"The deputy secretary of state of the United States said A-Bian's
push for the UN referendum is 'a step towards a declaration of
independence for Taiwan, towards an alteration of the status quo."
What a great statement! For a long period of time, Taiwan, the
United States and China have each reserved the final say on how to
define so-called 'Taiwan independence.' Washington could deny
China's definition, and for the United States, only its own
definition counts. As long as Washington does not believe Taiwan is
moving toward independence, the United States can disregard it, no
matter how others complain about it. On the surface, this is
strategic ambiguity, but in reality, it is hegemony. Hegemonic
power only cares about and regards its own argument as reasonable;
all it wants is just to hold on firmly to the authority to control
the situation across the Taiwan Strait.

"The U.S. deputy secretary of state's remarks on Taiwan moving
toward independence reflected the United States' upset and
desperation against A-Bian on the one hand, and also the United
States' lack of wisdom. The United States can list plenty of
reasons to oppose [Taiwan's] UN referendum, but it does not
necessarily have to cite the grand [reason of] 'Taiwan
independence.' Using this reason exactly fits China's wishes.
China can now quote the United States as saying that A-Bian is
pushing for Taiwan independence and attempting to alter the status
quo and, as a result, it can take action, and there is no reason for
the United States to intervene. ..."

D) "'Taiwan's UN Bid' Is for Domestic Consumption After All"

The centrist, KMT-leaning "China Times" [circulation: 400,000]
editorialized (8/29):

"... Now the issue of 'Taiwan's UN bid' seems to have fallen into a
dead end on the international stage. It goes without saying that
Taiwan is unable to enter the UN; nonetheless, the president visited
other countries every year giving out a lot of money, but he could
not even get a few sentences [supporting Taiwan's UN bid] included
in the communique Taiwan signed with its allies during the summit.
In addition, U.S. Deputy Secretary of State John Negroponte pointed
out openly yesterday that Taiwan's 'UN referendum' is the first step
towards Taiwan independence. [His statement] signified that the
United States has already picked a tune on this subject. In other
words, when all Taiwan's allies withdraw their support one by one at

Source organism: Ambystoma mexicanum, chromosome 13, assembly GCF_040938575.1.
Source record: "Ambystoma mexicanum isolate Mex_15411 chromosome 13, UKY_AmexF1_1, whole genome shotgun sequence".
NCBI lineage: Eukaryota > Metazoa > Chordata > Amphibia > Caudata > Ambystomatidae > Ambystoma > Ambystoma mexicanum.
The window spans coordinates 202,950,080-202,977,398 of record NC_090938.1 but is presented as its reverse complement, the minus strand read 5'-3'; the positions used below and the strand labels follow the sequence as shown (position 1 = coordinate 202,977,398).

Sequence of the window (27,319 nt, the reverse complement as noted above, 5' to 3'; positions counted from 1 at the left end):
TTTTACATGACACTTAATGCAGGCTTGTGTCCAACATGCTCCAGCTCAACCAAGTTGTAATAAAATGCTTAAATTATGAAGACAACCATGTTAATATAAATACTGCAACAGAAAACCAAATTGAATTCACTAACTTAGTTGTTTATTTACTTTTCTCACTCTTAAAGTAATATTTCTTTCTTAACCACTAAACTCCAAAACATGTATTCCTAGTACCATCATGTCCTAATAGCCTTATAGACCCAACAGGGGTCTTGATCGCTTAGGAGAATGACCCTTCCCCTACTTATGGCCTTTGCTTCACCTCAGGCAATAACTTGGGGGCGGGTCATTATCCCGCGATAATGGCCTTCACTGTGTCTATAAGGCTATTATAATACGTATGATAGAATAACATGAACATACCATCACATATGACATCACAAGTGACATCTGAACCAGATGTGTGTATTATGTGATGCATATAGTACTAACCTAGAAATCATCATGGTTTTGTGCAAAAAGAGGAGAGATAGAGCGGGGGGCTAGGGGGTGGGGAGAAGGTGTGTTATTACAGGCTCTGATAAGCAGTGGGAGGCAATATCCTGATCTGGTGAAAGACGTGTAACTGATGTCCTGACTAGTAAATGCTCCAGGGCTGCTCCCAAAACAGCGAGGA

a time when the United States openly stated its opposition, will
[Taiwan] be able to continue pushing its 'UN bid?' Following the
repetitive manipulations on 'Taiwan's UN bid' over the past few
years, not only have we not seen more possibilities being exploited,
but we have also seen [Taiwan's] leeway getting smaller and smaller.
Even [Taiwan's] initial diplomatic capital is being eroded rapidly.
In the end, it seems that the only thing Taiwan can do is to
manipulate [the issue] at home for campaigning's sake!"

E) "Ultimatum: Does Taiwan Still Want the United States as Its

The pro-unification "United Daily News" [circulation: 400,000]
editorialized (8/29):

"Prior to Chen Shui-bian's scheduled return to Taiwan from his trip
[to Central America], U.S. Deputy Secretary of State John Negroponte
gave a sincere talk, in which every sentence he said was aimed at
admonishing Chen to stop the 'UN referendum' before it is too late,
not to take the risk of altering the cross-Strait status quo, and
not to toy with the U.S. friendship. In reality, this sounds
exactly like an ultimatum.

"Negroponte put up a higher posture and defined the 'UN referendum'
as 'a step towards a declaration of independence of Taiwan, towards
an alteration of the status quo." Once this 'definition' was made,
it was akin to setting a 'criterion of victory or defeat' for the
confrontation between the United States and Chen. If Washington
allows Chen to push for the 'UN referendum,' it will be like showing
weakness to Chen, sitting idly by and watching him as he pushes for
Taiwan independence and alters the status quo. In contrast, if the
United States does not allow Chen to push for Taiwan independence
and alter the status quo, it has to stop the 'UN referendum.'
Negroponte's remarks were like a showdown with Chen, to see whether
it is Chen or the United States that is able to carry on.

"The fact that Negroponte accepted the interview with Hong
Kong-based Phoenix TV, during which the only topic he spoke about
was [Taiwan's] 'UN referendum,' was, without a doubt, meant to speak
to the ears of the Chinese authorities. China is opposed to 'de
jure Taiwan independence' and 'changes in the status quo.' Now that
Negroponte regards the 'UN referendum' as 'a step towards a
declaration of independence for Taiwan, towards an alteration of the
status quo,' it is akin to showing that the United States has
identified with the red line drawn by China, and that it will hold
onto this 'red line' together with China in terms of the 'UN
referendum.' This paper has long since warned that Chen's
'anti-China' manipulation has transformed into 'anti-U.S.,' and now
the warning has been proved. ...

"The angle that is most noteworthy during the interview was that
Negroponte emphasized the friendship between Taiwan and the United
States at the beginning and end of the interview. He started by
saying that 'Taiwan has no better friend than the United States,'
and that the United States strongly supports Taiwan's democracy and
economy, and it is committed to the defense of Taiwan through the